Top Tips for Giving Birth Abroad

new-born-baby
Whether you’re expecting your first baby or your fourth, giving birth is one of the most rewarding – and daunting – of life’s experiences.

The prospect of bringing a new life into the world can be difficult enough to get your head around when you’re in familiar surroundings, with the support of family, friends and doctors you’ve grown up with.

However, if you happen to be living abroad during your pregnancy/labour everything can feel that bit more intimidating.

But being stressed out is no good for mum or baby, so to help you feel as relaxed as possible about your baby’s birth, here are some top tips!

1)      Look into hospitals as soon as you arrive in your host nation

Finding a hospital which offers the facilities you need and an atmosphere you feel relaxed in is of upmost importance. Whether you’re a resident of your host nation, and so entitled to the same healthcare as locals, or if you’re covered by private or corporate health insurance, you’ll need to decide whether to use private or public facilities. While the public facilities offered by nations like France and Spain are typically of a very high standard, you may wish to go down the private route if you’ve got a particular birth plan in mind (such as a water birth or caesarean). Private hospitals are also more likely to have a high proportion of English speaking staff, something which can make a big difference if you’re panicking!  The sooner you pick the hospital you plan to give birth in, and the more of a relationship you can develop with the staff that will be supporting you, the more relaxing you’ll find the last few weeks/months of your pregnancy.

2)      Find out what your health insurance covers

When moving abroad it’s essential to take out comprehensive medical insurance, and if you’re pregnant it’s even more important to be sure of exactly what is and isn’t covered. Are prenatal appointments, like breastfeeding workshops, covered? Are prenatal blood tests, ultrasounds and genetic tests? You’ll also need to make sure that your insurance will cover your baby from the moment of birth.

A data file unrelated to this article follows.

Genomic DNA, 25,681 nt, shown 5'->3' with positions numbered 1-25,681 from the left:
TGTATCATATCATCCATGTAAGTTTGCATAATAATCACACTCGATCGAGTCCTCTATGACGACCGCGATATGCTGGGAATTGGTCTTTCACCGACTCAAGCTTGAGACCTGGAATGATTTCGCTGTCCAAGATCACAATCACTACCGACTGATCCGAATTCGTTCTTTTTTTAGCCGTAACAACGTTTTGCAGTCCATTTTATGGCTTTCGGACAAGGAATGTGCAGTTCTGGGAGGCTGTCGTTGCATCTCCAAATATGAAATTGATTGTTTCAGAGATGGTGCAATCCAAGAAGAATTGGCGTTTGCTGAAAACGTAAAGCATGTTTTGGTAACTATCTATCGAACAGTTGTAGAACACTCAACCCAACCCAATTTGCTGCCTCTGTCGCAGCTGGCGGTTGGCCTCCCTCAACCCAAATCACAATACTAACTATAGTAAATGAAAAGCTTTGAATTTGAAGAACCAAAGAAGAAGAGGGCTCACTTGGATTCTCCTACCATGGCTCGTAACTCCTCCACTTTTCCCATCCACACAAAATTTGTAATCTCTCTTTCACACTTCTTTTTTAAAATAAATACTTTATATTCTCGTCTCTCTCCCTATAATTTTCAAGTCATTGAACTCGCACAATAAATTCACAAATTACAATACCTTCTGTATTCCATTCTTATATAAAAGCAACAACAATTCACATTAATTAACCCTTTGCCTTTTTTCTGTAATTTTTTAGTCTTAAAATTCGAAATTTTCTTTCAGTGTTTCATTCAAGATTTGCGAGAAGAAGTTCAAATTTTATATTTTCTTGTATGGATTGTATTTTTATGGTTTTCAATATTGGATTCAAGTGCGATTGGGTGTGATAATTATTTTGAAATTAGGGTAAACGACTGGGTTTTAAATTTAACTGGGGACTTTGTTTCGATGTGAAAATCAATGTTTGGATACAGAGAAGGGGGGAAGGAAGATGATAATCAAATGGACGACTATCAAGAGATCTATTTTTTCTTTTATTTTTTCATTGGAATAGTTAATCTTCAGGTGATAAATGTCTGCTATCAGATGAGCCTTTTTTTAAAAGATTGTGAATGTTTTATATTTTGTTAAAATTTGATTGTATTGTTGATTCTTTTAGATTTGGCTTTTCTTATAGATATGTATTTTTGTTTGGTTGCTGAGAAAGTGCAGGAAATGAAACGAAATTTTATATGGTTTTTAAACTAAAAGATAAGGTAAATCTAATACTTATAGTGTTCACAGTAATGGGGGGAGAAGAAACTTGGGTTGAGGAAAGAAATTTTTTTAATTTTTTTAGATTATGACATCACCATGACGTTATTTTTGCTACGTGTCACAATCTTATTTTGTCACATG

3)      Join Prenatal Groups/Classes

Losing a close-knit support network can be one of the hardest things about moving overseas. So if you’re pregnant abroad it’s important to expand your social group and meet both locals and expats who are going through the same physical and emotional changes you are. Yoga might not be your thing, and you might shudder at the thought of pregnant aqua-aerobics, but prenatal classes like these are a fantastic way of meeting people. By interacting with others who either already have or are about to give birth in your host nation, you’ll also be able to benefit from their advice and experiences. And what’s more, once you’ve given birth you and your baby will have a readymade group of friends to enjoy all those first experiences with.

4)      Don’t read overseas-labour ‘horror stories’

For some reason, when you’re pregnant everyone seems to have a pregnancy horror story they just have to tell you about (usually something involving stitches or forceps). Even when these stories come from loved ones and have happy endings they can be pretty frightening, so the worst thing you can do is go online and read the overseas birth stories of strangers. While you might think you’re preparing yourself for every scenario, what you may end up doing is scaring yourself witless and putting undue stress on an already fairly stressful event. Remember, every birth is different and as long as you’ve read medically approved literature about the stages of labour, have a doctor you can trust and a supportive birth partner/midwife you’ll be as prepared as you can be for anything that happens.

5)      Look into visa/work permit rules and citizenship laws

If you and your partner are living overseas on your work visa, you’ll need to talk to your employer about maternity leave and any regulations which could impact your legal right to continue living overseas while caring for your baby. Different nation’s also have different laws regarding the citizenship of a child born to foreign parents, so look into your options (like applying for dual citizenship) before your tiny tot arrives!

Have you got any tips to share when it comes to having a baby overseas?

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